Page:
Akilah Hughes: Yeah, so this is truly perplexing. The committee will be made up of 13 members, eight of whom Pelosi will appoint, and then five of whom will be picked by Republicans, the party that so far has not shown to take that attack on the Capitol seriously. I don’t know why they get to say, but, all right. [laughs] In fact, the GOP have floated a million alt endings to the insurrection attempt from their followers back in January. It was antifa. No, it was just some peaceful tourist. No, actually, it was the FBI, but not Trump’s FBI, some other secret FBI. You know, these morons are throwing an Olive Garden’s worth of spaghetti at the wall, trying to make their story stick. And now they get to be on the commission to investigate the deadly attempt to overthrow the U.S. government. It is actually nonsense.
Cleo Stiller: But there is a tiny bit of silver lining, right?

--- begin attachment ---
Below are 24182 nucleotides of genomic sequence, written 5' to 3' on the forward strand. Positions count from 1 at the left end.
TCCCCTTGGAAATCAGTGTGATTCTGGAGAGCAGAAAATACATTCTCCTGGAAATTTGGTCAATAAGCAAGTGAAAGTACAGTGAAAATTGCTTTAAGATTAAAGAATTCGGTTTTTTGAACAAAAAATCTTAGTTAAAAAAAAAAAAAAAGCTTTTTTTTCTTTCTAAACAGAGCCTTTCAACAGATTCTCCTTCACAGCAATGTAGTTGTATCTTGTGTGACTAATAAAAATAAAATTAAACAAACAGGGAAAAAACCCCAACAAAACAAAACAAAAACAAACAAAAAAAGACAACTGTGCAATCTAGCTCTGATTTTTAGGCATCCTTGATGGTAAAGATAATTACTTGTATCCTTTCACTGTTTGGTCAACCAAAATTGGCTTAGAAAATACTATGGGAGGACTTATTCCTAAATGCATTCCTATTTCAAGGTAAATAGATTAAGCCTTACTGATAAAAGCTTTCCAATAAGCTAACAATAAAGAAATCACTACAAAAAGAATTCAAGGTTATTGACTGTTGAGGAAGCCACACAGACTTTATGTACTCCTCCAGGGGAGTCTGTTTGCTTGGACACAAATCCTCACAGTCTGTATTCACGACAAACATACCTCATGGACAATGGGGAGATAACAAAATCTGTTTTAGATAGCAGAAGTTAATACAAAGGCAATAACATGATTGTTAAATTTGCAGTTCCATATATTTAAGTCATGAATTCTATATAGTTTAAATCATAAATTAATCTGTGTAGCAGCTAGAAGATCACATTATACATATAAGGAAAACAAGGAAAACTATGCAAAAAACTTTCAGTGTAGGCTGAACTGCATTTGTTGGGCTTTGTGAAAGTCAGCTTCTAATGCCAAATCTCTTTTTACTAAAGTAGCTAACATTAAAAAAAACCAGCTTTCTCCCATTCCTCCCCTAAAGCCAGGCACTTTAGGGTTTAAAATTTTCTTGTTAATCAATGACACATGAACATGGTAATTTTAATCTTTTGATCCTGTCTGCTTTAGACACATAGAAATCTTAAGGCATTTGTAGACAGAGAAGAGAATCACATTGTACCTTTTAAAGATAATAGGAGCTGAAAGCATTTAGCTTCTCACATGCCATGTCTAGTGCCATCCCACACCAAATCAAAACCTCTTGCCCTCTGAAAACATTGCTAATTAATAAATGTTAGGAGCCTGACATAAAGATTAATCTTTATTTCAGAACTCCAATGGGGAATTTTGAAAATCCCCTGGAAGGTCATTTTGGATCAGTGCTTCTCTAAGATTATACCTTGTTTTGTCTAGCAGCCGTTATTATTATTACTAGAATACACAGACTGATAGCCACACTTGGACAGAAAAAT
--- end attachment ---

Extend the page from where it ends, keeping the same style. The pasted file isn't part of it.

Akilah Hughes: Yeah, there is. All right, so it lies in the fact that no one knows if House Minority Leader Kevin McCarthy will actually exercise that right to name Republicans to the panel. He hasn’t expressed support of a commission at all. And the number two House Republican, Steve Scalise, said in a memo that the panel, quote “is likely to pursue a partisan agenda.” If he really wanted bipartisanship, though, maybe Republicans should have supported that Senate committee instead of killing it. You know, there were options. But fear not, we will likely hear from some Republicans seeing as the House committee can subpoena documents and witness testimony. The lunatic House member from Georgia, Miss Marjorie Taylor Green, should probably prepare for the worst and fly somewhere that they don’t extradite. The makeup of the panel is being discussed as we speak. And many people are looking to the Benghazi hearings in which there were seven Republicans to five Democrats as the sort of standard. Of course, the GOP has the ideological consistency of a magic eight ball. So they’re already saying it’s not fair. We’ll let you know just how many of the Republican chickens come home to roost when the time comes, but that’s the latest for now.